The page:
Actor-comic Steven Banks brings his generation-specific sensibility to PBS via Brandon Tartikoff’s first collaboration with the web. Closest parallel may be with Ben Stiller’s late Fox vehicle, which may mean that Banks, too, is too hip for the room — even if PBS is an even smaller room than Fox.
In addition to being the name of this eight-seg series and his earlier stage vehicle, “The Steven Banks Show” is what Banks (or his character) performs in his apartment — it’s sort of a one-man vehicle for his ’60s- and ’70s-rooted fantasies.
Into this world — a”Pee-Wee’s Playhouse” for adults — come an assortment of characters, most of them played by regulars Teresa Parente and Michael Kostroff.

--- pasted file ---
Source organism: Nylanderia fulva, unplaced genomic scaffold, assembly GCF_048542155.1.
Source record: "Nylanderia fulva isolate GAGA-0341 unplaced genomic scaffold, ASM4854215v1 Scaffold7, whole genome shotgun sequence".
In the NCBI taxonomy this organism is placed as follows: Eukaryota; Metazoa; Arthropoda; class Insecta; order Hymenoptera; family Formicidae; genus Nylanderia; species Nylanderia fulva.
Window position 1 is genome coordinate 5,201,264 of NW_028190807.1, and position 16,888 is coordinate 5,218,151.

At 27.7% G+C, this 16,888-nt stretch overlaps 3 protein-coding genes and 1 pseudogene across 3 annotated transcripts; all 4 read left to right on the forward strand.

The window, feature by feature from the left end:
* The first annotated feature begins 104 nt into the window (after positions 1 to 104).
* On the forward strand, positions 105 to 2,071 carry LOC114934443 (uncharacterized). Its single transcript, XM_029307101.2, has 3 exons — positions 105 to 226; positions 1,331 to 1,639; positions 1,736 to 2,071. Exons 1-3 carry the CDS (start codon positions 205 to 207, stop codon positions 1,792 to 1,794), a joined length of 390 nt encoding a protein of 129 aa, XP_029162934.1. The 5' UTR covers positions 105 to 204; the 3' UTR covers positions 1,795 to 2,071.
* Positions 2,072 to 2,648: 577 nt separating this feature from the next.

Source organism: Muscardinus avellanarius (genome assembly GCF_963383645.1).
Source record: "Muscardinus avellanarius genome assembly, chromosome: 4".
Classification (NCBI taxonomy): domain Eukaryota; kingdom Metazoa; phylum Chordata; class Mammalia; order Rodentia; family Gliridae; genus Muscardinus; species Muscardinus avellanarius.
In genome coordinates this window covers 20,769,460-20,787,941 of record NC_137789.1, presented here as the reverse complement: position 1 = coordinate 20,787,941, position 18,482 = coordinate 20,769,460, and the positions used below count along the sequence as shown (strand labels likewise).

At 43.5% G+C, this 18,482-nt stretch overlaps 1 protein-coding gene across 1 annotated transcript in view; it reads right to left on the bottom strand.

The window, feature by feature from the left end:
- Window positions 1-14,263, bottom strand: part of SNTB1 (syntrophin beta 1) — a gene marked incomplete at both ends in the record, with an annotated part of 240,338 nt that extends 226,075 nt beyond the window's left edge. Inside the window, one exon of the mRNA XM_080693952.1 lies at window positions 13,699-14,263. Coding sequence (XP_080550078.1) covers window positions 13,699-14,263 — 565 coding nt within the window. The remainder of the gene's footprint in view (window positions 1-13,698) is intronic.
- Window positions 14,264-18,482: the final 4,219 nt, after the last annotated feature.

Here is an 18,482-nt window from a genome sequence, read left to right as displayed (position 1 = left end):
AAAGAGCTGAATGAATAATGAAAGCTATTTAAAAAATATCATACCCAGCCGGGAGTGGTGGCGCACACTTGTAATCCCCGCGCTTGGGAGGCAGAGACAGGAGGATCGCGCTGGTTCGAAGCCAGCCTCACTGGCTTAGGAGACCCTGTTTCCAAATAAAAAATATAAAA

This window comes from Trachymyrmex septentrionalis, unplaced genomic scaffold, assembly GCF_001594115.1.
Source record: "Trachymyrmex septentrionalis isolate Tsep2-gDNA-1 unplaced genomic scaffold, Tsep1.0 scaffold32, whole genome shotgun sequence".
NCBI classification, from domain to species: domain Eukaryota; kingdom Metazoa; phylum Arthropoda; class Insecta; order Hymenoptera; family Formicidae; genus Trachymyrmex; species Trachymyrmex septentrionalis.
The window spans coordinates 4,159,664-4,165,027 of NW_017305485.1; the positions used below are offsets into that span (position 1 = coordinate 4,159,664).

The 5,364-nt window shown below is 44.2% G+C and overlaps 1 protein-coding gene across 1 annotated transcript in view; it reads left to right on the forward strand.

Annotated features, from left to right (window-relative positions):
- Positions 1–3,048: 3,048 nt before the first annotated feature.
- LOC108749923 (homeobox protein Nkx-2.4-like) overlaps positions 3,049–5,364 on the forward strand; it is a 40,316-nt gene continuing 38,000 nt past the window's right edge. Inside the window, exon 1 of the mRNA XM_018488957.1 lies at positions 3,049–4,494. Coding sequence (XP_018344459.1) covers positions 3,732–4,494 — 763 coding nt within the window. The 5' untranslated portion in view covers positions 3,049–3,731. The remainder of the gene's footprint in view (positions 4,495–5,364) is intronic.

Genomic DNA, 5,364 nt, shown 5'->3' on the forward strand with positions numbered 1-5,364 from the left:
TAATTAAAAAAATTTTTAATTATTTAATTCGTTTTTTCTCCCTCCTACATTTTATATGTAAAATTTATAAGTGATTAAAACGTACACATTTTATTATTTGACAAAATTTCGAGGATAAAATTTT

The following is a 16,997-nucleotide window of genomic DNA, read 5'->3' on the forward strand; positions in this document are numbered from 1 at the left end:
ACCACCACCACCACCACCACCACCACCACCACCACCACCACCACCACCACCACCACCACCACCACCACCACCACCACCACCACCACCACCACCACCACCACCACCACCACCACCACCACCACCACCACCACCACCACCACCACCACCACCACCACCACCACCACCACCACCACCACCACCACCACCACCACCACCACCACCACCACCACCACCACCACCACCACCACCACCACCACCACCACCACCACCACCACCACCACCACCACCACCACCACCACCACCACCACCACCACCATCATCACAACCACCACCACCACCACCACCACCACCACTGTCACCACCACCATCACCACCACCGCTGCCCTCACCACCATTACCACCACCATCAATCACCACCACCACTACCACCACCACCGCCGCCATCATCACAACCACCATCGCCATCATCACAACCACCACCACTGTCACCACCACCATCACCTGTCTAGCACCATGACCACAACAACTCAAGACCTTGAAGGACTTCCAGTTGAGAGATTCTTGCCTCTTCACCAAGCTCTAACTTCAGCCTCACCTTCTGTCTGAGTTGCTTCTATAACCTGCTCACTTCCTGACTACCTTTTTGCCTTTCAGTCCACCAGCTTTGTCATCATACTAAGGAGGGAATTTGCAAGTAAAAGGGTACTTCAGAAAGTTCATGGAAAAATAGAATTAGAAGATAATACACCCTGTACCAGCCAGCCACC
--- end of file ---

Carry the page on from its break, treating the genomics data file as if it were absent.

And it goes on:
First episode finds Banks at a rock memorabilia auction, successfully bidding on what he believes to be John Lennon’s guitar. It turns out to be something else, but Banks has a good time displaying his ability to ape all four Beatles; especially good is a bit where he relives the band’s entire history with a set of vintage dolls.
Along the way are knowing (if somewhat easy) shots at Deadheads, Michael Bolton, Menudo and Yoko Ono, many of them gags that will be lost on those with a life outside pop music trivia.
Parente and Kostroff are versatile actors, and Banks himself is an appealing personality. Peter Tork of the Monkees makes an amusing cameo appearance.
Most off-putting aspect of show is a laugh track that’s annoying even by conventional sitcom standards, with one shrill woman’s cackle particularly grating (hope it isn’t Banks’ mother). Isn’t PBS supposed to be above such crass effects?